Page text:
- Cowman, Ian, Dr
- History - general, Biographies and personal histories
- RAN Ships
- None noted.
- September 1996 edition of the Naval Historical Review (all rights reserved)
“The position of the Naval Board has not been satisfactory for some time …. On my taking office I soon discovered that this essential harmony was entirely absent, personal friction, and, indeed, hostility, existing in its stead, and these had assumed such proportions that the members as a whole were not on speaking terms, apart from the intercourse necessary for the discharge of official duties….I became convinced of the futility of peace so far as Hughes-Onslow was concerned…
It is not the right of any officer to dictate to the Government as to whom it should employ, or whom it should cease to employ….
His personal demeanour; his attitude at the Board as witnessed by myself; the impossibility of carrying on any business at the table owing to his excitable temperament, unless I was prepared to spend half my time trying to prevent a row….
It was only as a last resort that I took action, when Captain Hughes-Onslow wrote several minutes which were offensive, not to me, but to his colleagues on the Naval Board.“1
With such words Senator Edward Millen, Australian Minister for Defence, sought to explain to Parliament why on the 2 October 1913 it had been necessary to dismiss the Second Naval Member of the Royal Australian Navy from its official governing body, the Naval Board, and to terminate his appointment by an Order in Council. The action seemed all the more shocking – for the parent-client relationship between the fledgling, newly independent, but still essentially colonial Australia and the Mother Country meant worshipful admiration in many quarters of all that was British, and there was already an overwhelming emphasis if not dependence on British expertise within the Royal Australian Navy itself. Less than half the personnel were actually Australian, and the vast majority of command positions were held by Royal Navy officers. Of some 2,244 officers and ratings listed in 1913, 763 were on loan directly from the Royal Navy, 357 were from other Imperial navies, 461 came from Imperial services other than the Navy, and 663 were locally recruited.2
The Governor-General Lord Denman in his correspondence summarising the dispute provided the clearest view of the ‘official’ position when he wrote to British authorities:
…the more I hear from outside sources the more I am convinced that Senator Millen was amply justified in terminating Captain Hughes-Onslow’s appointment. Since I came here I have done what I could socially and in other ways for R.N. officers who have taken service in the Royal Australian Navy. I have given some assistance to Rear Admiral Sir George Patey, as I think he himself would admit. I should have been glad to have found any excuses for Captain Hughes-Onslow but it seems to me that it is his own temperament which has been the cause of the difficulties in which he has been involved.3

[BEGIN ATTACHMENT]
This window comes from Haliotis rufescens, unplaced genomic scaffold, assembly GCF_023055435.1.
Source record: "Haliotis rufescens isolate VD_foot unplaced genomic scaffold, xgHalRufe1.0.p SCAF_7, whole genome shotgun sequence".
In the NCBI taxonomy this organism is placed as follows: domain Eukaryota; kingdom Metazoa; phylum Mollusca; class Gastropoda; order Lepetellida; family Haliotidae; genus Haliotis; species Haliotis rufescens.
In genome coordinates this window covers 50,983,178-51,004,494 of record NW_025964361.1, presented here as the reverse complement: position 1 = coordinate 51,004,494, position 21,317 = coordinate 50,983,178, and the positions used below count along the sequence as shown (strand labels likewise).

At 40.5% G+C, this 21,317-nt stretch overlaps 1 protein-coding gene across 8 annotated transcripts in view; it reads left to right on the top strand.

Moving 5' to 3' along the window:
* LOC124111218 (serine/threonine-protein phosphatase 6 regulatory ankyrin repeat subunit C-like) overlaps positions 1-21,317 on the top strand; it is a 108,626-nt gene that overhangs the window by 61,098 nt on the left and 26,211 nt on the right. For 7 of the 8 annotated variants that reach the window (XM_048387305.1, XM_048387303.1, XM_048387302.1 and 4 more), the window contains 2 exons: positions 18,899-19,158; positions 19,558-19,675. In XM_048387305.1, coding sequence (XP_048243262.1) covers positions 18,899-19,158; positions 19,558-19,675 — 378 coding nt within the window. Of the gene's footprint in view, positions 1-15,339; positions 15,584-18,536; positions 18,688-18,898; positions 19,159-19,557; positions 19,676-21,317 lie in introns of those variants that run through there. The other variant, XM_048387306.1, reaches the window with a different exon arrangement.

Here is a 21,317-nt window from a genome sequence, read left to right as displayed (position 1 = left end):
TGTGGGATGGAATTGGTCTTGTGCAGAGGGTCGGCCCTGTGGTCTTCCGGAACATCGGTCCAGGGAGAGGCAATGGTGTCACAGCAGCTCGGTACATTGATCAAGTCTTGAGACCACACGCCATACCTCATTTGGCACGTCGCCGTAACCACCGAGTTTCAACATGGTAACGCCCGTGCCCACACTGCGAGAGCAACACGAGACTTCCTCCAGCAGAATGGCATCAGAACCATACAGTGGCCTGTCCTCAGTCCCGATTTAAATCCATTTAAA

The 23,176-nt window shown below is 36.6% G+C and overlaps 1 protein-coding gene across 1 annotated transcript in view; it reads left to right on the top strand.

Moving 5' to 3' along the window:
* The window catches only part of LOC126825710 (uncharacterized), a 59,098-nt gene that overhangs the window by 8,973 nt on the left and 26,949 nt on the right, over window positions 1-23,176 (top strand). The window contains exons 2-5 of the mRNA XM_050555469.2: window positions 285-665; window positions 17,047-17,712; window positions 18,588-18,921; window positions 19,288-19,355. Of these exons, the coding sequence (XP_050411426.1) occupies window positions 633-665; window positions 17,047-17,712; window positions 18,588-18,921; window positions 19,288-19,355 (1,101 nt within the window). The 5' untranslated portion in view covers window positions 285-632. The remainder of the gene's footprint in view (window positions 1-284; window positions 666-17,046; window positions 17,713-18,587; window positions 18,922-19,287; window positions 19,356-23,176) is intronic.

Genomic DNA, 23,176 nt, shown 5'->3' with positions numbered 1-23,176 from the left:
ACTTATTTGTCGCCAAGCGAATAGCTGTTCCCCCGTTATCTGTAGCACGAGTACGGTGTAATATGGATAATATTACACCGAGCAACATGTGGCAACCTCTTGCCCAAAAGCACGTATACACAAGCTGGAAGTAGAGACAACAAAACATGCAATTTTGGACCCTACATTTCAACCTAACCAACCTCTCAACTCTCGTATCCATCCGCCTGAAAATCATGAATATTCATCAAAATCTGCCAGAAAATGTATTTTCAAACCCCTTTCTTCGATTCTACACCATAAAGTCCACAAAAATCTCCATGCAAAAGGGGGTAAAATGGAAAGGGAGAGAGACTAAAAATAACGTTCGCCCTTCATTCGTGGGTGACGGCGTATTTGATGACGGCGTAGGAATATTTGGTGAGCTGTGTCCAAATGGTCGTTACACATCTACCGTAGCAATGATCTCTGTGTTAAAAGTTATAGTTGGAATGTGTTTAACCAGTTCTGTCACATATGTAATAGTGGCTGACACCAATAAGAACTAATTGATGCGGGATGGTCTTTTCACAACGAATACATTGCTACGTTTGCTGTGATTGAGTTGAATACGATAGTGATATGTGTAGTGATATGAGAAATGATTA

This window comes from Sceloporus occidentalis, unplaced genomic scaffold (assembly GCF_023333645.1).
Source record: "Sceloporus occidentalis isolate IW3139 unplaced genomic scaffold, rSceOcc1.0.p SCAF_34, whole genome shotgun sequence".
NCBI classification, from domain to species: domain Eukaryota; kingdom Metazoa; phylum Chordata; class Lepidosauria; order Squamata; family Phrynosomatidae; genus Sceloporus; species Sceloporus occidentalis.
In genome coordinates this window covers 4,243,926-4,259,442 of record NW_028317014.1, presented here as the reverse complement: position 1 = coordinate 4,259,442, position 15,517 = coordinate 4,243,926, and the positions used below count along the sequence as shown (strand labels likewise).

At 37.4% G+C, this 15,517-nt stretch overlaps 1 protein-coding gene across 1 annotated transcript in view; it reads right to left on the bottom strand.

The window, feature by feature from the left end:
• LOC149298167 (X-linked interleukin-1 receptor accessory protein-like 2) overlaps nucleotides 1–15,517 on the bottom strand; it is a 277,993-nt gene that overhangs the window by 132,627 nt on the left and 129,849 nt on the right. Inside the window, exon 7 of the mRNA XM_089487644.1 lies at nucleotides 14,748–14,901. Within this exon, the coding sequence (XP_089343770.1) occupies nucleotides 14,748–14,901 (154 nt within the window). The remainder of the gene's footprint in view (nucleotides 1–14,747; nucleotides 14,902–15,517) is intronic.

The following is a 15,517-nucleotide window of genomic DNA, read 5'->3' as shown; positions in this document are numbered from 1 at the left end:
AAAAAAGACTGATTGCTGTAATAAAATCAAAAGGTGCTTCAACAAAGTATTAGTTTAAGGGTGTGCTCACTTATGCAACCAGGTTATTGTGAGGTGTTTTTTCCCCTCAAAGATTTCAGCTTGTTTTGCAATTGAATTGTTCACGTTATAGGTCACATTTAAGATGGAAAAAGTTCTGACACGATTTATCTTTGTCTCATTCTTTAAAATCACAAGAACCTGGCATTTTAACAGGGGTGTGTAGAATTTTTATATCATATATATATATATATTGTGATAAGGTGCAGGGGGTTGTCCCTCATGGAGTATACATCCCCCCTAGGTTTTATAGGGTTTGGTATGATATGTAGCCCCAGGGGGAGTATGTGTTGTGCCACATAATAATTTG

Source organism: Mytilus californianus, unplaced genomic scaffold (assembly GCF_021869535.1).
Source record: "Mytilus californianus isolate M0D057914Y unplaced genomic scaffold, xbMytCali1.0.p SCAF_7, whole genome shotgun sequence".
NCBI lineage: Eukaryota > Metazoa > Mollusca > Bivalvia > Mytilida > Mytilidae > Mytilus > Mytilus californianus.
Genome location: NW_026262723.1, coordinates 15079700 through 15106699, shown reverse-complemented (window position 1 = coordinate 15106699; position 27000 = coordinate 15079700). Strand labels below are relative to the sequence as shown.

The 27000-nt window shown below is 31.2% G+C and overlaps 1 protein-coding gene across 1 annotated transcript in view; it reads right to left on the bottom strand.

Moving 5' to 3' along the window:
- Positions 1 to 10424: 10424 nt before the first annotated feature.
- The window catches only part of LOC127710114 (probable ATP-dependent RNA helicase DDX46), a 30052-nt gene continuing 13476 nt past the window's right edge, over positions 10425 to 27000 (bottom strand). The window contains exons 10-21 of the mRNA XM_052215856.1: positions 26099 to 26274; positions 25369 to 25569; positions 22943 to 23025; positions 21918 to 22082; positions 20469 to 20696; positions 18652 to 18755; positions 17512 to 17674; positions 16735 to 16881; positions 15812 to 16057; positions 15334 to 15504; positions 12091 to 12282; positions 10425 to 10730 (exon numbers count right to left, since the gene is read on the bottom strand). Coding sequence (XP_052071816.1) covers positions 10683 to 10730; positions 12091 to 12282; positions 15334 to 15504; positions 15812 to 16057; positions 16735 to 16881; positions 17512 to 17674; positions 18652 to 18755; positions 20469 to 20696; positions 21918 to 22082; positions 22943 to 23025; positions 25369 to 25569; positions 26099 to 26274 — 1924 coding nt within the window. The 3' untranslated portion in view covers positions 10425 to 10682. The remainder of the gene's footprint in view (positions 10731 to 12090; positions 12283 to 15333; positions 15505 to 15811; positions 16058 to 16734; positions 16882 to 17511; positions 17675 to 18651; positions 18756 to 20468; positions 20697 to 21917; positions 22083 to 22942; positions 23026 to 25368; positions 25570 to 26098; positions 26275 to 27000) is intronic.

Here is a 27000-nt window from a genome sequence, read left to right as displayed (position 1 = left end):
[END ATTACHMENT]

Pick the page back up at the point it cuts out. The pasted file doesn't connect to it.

As far as the Governor- General was concerned the dismissal had been brought about directly because of ‘the latter’s rudeness and overbearing conduct, which had split the Navy Board, for the fourth member, Captain Clarkson, had been inclined to side with Captain Hughes-Onslow.‘ The effect of this split had ‘jeopardised the administration of the Department‘:
From what I have learned of this matter in conversation with my Ministers, from other sources and from my own observation, I have come to the conclusion that Captain Hughes-Onslow is in many respects a capable man with a good knowledge of his work and sound ideas, but he so entirely lacks tact and discretion, and ability to work with other people, that it was quite impossible for the Navy Board to carry on its duties with him as a member. Captain Hughes-Onslow’s services were terminated by an Order in Council.
In my opinion the Minister was justified in dispensing with Captain Onslow’s services, though possibly his method of doing so may be open to criticism.’4
Captain Hughes-Onslow’s own opinions about the dismissal were as equally damning if not more vitriolic:
‘I came to Australia under a definite agreement for two years, and I have been officially garrotted because I would not allow myself to be maligned, and because I would not connive in defrauding the personnel, so as to curry favour with the Minister and enable the Estimates to be cut down …. all constitutional practice and all idea of justice has been grossly violated… .The privilege of Parliament has never been more scandalously and flagrantly abused…. I have been practically represented as a hooligan, unfit for official life and summarily dismissed ….I have made formal requests and one demand for an enquiry, but they have all been refused, because the facts will not bear investigation from the ministerial point of view.’ 5